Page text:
For a workplace or organizational level issue, we show how it impacts the entire enterprise, including suppliers, customers, and the competition.
Many organizations today acknowledge society as a fourth level where they, as good corporate citizens, can make valuable contributions to the environment, the economy, and to the communities they serve. This service may involve encouraging employees to contribute their efforts to local charities, such as the Volunteer Day program or the 78 Community Involvement Teams at Levy Strauss worldwide (http://www.levistrauss.com/responsibility). Another example is through active support of humanitarian issues as with Hewlett Packard's Design-for-Environment program. http://www.hp.com/hpinfo/globalcitizenship/environment/productdesign/design.html that provides environmentally sustainable products through recycling services, or the Siemens Arts Program, http://w1.siemens.com/responsibility/en/citizenship/artsprogram/into.htm that supports and advances local arts and culture in company locations around the world.
Performance improvement professionals also work at the societal level, using HPT tools and techniques to address broad areas of need in the developing world (Haig & Addison, 2002, Kaufman, 2006).
Whenever possible, performance improvement practitioners expand their work to higher organizational levels to increase the impact of improved performance and add value for the organization. Many practitioners are accustomed to working with individuals or teams to improve performance. However, organizations realize broader, longer lasting gains in performance improvement when we work across the organization rather than escalating because the customer is ultimately affected.
How We Think - System, Systematic, Systemic
Just as architects view the total project as a system as they plan and design, we in HPT see the organization as a system, thus differentiating ourselves from other disciplines which lack our system viewpoint.
HPT professionals consider that every organization is, by definition, a system, and that all components of that system are related. Therefore, when performance improvement is needed in one component we consider all of them in our investigation. Any place we touch in the organization will affect other areas because the organization is a system. This is often referred to as thinking systemically. The System Model that follows is representative of this basic HPT principle. Many performance improvement professionals have their own version of this model.
We make the greatest impact on performance when we address the whole system. As the System Model illustrates, performance begins with Inputs into a system, which are processed until the Results reach the Receiver; hence, performance occurs from left to right. Performance improvement specialists, however, work from right to left, beginning by clearly identifying the desired Results of an initiative and then working backward through the model to Inputs. (Addison & Haig, p. 40)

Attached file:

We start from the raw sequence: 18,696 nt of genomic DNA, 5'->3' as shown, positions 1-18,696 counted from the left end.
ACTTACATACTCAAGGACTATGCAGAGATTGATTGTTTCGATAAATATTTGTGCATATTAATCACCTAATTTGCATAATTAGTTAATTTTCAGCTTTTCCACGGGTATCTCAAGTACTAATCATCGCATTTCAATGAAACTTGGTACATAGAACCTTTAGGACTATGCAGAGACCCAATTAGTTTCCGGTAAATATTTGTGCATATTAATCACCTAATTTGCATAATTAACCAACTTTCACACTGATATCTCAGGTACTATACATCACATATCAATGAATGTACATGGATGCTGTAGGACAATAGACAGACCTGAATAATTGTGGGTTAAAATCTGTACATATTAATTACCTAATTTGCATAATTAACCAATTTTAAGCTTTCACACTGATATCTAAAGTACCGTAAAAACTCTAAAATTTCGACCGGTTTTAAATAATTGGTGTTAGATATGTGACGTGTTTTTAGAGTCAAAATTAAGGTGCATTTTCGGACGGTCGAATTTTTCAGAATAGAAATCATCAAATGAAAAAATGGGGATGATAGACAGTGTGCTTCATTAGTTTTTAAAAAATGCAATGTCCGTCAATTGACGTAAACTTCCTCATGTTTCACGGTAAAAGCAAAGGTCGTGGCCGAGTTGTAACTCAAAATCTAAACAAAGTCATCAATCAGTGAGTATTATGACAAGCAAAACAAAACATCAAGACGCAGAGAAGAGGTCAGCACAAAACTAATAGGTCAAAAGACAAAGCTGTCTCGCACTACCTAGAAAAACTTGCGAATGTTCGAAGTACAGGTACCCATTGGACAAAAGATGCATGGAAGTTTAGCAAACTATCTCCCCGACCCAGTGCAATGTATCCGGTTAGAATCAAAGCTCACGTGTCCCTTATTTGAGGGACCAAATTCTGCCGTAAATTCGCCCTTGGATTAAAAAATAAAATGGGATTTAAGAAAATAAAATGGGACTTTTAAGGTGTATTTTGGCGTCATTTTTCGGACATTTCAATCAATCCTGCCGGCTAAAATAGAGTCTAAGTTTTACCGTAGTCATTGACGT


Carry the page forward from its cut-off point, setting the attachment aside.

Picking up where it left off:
By thinking systemically we are able to view the enterprise as a complete system made up of these components (adapted with permission from ISPI, 2004):
The people who receive or are directly affected by the result - the stakeholders.
The Organizational or Workplace Level focuses on those processes concerned with the governance of the organization.
The Operational or Work Level includes all the processes in the value chain as well as those that maintain them. The variables here take into account the specific activities and tasks and their sequence and flow. At this level we often look for broken connections and misalignments such as bottlenecks and disconnects.
The Performer or Worker Level is focused on the actions of the individual. It therefore seems best to put the performer in the Process box. The variables to be considered are those internal to the performer that are relevant to the execution of the task. These include:
It may be useful to think of two types of processes. Some, such as sales or service, touch the customer. Others, like employee payroll or recruitment, enable the organization to function. Ultimately, organizations require both types of processes to be effective.
Inputs: Everything that initiates or is used during a process including customer requests, stakeholder demands, information, the strategic plan, tools and equipment, work schedules, assignments, and support.
Conditions: The surroundings or environment within which performance occurs such as economic and market trends, industry norms, the physical, business, and social environment. This includes the physical workspace.
Performance Feedback: Information about the quantity or quality of outputs that is fed back to a performer, operational unit, or organization from within the system. It can be used to make adjustments that will improve the results.
Value Feedback: The same type of information as provided by Performance Feedback, but originating from outside the system. Sources may include end users, stockholders, the surrounding community, the media, and so forth.
Remember that performance feedback comes from within the system and value feedback from outside. One of us explains the difference this way: when the chef tastes the soup it is performance feedback; when the customer tastes the soup it is value feedback.
System thinking is scalable and can be applied at any of the three organizational levels: worker, work, or workplace.
Performance improvement professionals use a systematic approach to organize projects. They follow sequential steps and create a replicable process to identify needs and recommend solutions, shown in Table 1.1.
Finally, performance improvement specialists take care to nurture and enhance the business partnerships we have established with our clients. (Addison & Haig, p. 42)
We're looking for articles to include in our Guest Author Series. If you have one that you would like us to consider, whether it be new or previously published elsewhere, please contact Erica Keeps at email@example.com.
Harold Stolovitch will present at the following organizations in the near future:
Click here to view HSA's Events Calendar to learn where and when Harold will be speaking as well as to read session descriptions.
you have any burning Human Performance Technology questions? Visit the
Ask Harold section of HSA's Website
and ask your questions for Harold Stolovitch to answer. Here is a recent
submission that might intrigue you:
the response, visit Ask
Harold. To ask your own question, just click on the crystal
ball at left, fill out the form and click submit.